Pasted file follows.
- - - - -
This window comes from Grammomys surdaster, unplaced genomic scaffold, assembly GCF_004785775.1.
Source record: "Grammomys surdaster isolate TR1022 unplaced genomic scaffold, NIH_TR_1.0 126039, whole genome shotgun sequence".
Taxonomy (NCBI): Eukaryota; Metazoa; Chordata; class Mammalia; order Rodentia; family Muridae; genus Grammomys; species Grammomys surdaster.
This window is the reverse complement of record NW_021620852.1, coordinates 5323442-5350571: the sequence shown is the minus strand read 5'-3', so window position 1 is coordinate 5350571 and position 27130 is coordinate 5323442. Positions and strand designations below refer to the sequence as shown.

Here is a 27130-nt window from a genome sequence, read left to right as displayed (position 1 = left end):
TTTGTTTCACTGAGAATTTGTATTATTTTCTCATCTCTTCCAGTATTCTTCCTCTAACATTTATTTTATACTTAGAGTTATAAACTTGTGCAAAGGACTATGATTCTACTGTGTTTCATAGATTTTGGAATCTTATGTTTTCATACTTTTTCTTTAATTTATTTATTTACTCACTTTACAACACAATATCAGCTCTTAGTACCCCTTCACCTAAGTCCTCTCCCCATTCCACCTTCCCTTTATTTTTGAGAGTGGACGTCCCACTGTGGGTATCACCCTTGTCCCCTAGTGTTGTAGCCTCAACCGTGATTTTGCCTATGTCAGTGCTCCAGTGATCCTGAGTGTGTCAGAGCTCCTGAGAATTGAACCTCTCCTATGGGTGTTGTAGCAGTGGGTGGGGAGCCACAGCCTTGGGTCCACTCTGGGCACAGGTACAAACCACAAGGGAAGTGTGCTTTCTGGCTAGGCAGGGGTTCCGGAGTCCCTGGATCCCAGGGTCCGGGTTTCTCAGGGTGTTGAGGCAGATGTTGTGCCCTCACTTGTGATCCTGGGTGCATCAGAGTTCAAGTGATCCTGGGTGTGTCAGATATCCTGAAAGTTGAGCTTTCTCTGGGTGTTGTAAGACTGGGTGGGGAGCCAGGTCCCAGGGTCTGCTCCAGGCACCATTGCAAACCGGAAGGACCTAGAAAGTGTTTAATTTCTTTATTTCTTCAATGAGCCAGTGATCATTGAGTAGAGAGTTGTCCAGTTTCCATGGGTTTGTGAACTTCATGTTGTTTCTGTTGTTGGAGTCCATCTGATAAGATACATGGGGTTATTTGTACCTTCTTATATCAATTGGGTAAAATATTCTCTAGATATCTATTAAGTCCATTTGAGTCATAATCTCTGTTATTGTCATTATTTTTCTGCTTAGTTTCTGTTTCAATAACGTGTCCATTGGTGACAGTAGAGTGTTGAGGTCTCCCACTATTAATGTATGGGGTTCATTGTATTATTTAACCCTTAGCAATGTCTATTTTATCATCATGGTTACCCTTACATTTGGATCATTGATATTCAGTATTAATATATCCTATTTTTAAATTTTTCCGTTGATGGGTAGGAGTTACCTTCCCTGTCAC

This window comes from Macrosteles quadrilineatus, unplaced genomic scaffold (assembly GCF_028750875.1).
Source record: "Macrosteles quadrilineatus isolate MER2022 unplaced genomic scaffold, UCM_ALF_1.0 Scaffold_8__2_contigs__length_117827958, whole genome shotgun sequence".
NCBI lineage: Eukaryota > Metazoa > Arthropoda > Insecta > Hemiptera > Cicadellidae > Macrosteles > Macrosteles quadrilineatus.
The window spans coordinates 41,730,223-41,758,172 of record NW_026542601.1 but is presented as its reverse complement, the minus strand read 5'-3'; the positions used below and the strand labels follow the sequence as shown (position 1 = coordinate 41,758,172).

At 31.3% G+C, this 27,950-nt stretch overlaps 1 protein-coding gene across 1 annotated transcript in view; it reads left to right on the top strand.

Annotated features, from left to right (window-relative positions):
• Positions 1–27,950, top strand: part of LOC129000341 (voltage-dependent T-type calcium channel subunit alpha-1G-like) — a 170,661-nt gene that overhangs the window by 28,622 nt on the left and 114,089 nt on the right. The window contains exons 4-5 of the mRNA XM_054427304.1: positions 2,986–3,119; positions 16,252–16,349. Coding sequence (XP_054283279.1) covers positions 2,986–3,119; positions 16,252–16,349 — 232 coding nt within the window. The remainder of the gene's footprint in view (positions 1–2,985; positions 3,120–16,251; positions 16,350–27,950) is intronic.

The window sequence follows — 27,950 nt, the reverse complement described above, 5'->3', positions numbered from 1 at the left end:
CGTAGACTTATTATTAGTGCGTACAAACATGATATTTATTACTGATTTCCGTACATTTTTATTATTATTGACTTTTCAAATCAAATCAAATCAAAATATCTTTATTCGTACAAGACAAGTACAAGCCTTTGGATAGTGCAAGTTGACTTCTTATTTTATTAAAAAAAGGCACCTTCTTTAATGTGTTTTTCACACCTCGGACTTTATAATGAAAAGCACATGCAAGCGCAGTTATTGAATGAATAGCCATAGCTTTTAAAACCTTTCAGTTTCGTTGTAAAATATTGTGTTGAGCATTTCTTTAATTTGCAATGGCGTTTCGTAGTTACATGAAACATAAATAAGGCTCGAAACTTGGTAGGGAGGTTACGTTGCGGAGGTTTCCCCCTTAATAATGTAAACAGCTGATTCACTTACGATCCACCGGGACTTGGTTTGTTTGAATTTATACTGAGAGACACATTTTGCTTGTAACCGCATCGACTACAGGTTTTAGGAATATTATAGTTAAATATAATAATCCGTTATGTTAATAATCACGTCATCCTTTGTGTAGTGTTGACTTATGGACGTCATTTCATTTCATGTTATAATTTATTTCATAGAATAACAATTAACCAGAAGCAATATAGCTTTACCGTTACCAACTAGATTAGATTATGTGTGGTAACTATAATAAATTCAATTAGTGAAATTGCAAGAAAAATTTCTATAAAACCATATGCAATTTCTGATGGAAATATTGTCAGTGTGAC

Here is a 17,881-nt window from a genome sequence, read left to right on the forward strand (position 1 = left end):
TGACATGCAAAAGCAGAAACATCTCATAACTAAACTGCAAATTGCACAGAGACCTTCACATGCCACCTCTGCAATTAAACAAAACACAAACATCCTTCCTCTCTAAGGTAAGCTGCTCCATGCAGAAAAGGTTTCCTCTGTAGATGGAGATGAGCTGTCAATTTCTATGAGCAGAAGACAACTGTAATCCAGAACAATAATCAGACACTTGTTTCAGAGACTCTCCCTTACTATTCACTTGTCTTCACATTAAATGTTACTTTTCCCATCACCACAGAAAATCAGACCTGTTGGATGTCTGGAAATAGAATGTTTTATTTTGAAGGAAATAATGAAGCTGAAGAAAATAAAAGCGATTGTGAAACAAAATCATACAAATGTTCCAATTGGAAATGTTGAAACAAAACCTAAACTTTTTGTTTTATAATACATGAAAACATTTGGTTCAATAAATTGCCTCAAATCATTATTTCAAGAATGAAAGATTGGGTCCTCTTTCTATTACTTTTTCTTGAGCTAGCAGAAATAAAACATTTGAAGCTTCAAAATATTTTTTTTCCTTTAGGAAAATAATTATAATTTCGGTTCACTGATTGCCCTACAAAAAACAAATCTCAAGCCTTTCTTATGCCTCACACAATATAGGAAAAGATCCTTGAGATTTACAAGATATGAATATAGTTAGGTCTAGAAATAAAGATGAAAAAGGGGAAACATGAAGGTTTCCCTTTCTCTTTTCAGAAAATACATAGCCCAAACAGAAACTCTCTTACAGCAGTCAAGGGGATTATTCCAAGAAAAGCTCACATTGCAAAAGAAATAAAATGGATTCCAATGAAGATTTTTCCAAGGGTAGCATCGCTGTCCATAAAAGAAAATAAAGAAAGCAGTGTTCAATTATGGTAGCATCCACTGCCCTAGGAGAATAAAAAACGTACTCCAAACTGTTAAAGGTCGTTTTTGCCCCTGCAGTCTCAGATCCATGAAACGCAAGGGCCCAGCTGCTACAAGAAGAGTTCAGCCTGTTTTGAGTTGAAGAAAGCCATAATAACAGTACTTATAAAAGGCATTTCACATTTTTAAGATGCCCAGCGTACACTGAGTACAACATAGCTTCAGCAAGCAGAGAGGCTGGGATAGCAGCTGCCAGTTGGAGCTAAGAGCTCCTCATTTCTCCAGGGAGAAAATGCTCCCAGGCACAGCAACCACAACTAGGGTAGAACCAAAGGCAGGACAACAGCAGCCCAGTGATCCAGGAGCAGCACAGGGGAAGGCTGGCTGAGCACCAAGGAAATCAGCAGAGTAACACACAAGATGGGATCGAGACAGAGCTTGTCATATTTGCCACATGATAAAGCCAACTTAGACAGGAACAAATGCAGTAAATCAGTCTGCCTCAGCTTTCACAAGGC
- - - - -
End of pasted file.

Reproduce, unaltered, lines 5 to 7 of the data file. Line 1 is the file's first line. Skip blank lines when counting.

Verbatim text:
Here is a 27130-nt window from a genome sequence, read left to right as displayed (position 1 = left end):
TTTGTTTCACTGAGAATTTGTATTATTTTCTCATCTCTTCCAGTATTCTTCCTCTAACATTTATTTTATACTTAGAGTTATAAACTTGTGCAAAGGACTATGATTCTACTGTGTTTCATAGATTTTGGAATCTTATGTTTTCATACTTTTTCTTTAATTTATTTATTTACTCACTTTACAACACAATATCAGCTCTTAGTACCCCTTCACCTAAGTCCTCTCCCCATTCCACCTTCCCTTTATTTTTGAGAGTGGACGTCCCACTGTGGGTATCACCCTTGTCCCCTAGTGTTGTAGCCTCAACCGTGATTTTGCCTATGTCAGTGCTCCAGTGATCCTGAGTGTGTCAGAGCTCCTGAGAATTGAACCTCTCCTATGGGTGTTGTAGCAGTGGGTGGGGAGCCACAGCCTTGGGTCCACTCTGGGCACAGGTACAAACCACAAGGGAAGTGTGCTTTCTGGCTAGGCAGGGGTTCCGGAGTCCCTGGATCCCAGGGTCCGGGTTTCTCAGGGTGTTGAGGCAGATGTTGTGCCCTCACTTGTGATCCTGGGTGCATCAGAGTTCAAGTGATCCTGGGTGTGTCAGATATCCTGAAAGTTGAGCTTTCTCTGGGTGTTGTAAGACTGGGTGGGGAGCCAGGTCCCAGGGTCTGCTCCAGGCACCATTGCAAACCGGAAGGACCTAGAAAGTGTTTAATTTCTTTATTTCTTCAATGAGCCAGTGATCATTGAGTAGAGAGTTGTCCAGTTTCCATGGGTTTGTGAACTTCATGTTGTTTCTGTTGTTGGAGTCCATCTGATAAGATACATGGGGTTATTTGTACCTTCTTATATCAATTGGGTAAAATATTCTCTAGATATCTATTAAGTCCATTTGAGTCATAATCTCTGTTATTGTCATTATTTTTCTGCTTAGTTTCTGTTTCAATAACGTGTCCATTGGTGACAGTAGAGTGTTGAGGTCTCCCACTATTAATGTATGGGGTTCATTGTATTATTTAACCCTTAGCAATGTCTATTTTATCATCATGGTTACCCTTACATTTGGATCATTGATATTCAGTATTAATATATCCTATTTTTAAATTTTTCCGTTGATGGGTAGGAGTTACCTTCCCTGTCAC

This window comes from Macrosteles quadrilineatus, unplaced genomic scaffold (assembly GCF_028750875.1).